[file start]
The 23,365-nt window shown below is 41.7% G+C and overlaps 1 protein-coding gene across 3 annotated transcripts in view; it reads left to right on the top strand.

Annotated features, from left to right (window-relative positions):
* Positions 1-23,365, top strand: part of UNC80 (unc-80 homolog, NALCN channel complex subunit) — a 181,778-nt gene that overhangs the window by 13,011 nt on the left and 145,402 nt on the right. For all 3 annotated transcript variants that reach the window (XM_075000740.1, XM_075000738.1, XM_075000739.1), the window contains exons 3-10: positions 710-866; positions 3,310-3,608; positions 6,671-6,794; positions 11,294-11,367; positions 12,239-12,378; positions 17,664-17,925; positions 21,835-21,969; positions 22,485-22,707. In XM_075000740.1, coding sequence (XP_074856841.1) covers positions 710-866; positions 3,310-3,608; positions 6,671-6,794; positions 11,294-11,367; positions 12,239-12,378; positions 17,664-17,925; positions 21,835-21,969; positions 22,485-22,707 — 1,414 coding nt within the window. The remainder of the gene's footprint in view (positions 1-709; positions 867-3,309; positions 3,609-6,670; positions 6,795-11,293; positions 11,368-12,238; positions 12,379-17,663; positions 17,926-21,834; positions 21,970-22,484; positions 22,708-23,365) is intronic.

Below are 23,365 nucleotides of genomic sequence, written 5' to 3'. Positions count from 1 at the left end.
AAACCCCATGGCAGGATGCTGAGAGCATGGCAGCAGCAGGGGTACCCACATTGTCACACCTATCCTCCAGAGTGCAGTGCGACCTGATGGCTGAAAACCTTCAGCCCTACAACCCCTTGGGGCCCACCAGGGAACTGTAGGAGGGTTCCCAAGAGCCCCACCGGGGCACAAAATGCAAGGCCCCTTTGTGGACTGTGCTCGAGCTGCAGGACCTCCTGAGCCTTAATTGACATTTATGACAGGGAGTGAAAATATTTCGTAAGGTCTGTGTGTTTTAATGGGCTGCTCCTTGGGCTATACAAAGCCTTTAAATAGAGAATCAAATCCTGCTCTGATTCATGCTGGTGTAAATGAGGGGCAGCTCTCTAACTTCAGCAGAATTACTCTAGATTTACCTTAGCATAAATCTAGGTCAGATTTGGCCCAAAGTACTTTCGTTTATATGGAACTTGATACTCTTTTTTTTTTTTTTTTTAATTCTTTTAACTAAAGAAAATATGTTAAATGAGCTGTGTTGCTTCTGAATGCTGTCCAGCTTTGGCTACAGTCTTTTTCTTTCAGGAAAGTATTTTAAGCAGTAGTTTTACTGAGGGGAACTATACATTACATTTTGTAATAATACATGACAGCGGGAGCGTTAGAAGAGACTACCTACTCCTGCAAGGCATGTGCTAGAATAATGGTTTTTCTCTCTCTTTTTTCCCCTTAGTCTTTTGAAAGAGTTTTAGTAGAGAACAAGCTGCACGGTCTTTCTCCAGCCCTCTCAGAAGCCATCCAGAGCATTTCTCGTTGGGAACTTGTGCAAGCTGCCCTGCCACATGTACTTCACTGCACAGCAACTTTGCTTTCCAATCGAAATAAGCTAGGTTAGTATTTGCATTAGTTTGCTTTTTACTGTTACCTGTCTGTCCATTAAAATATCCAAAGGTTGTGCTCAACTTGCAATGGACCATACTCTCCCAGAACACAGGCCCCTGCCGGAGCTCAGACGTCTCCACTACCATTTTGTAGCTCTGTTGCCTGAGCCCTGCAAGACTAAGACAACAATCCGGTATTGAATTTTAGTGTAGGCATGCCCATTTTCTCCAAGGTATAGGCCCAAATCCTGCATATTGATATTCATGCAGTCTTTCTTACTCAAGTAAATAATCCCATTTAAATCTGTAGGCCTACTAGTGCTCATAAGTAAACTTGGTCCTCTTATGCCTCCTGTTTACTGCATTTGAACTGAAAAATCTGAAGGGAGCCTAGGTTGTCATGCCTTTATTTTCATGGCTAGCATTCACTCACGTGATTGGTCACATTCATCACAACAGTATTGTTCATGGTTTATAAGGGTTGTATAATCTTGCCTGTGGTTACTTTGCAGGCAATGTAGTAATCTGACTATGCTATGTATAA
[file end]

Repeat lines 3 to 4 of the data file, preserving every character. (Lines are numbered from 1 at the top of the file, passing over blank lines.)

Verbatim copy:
* Positions 1-23,365, top strand: part of UNC80 (unc-80 homolog, NALCN channel complex subunit) — a 181,778-nt gene that overhangs the window by 13,011 nt on the left and 145,402 nt on the right. For all 3 annotated transcript variants that reach the window (XM_075000740.1, XM_075000738.1, XM_075000739.1), the window contains exons 3-10: positions 710-866; positions 3,310-3,608; positions 6,671-6,794; positions 11,294-11,367; positions 12,239-12,378; positions 17,664-17,925; positions 21,835-21,969; positions 22,485-22,707. In XM_075000740.1, coding sequence (XP_074856841.1) covers positions 710-866; positions 3,310-3,608; positions 6,671-6,794; positions 11,294-11,367; positions 12,239-12,378; positions 17,664-17,925; positions 21,835-21,969; positions 22,485-22,707 — 1,414 coding nt within the window. The remainder of the gene's footprint in view (positions 1-709; positions 867-3,309; positions 3,609-6,670; positions 6,795-11,293; positions 11,368-12,238; positions 12,379-17,663; positions 17,926-21,834; positions 21,970-22,484; positions 22,708-23,365) is intronic.

Below are 23,365 nucleotides of genomic sequence, written 5' to 3'. Positions count from 1 at the left end.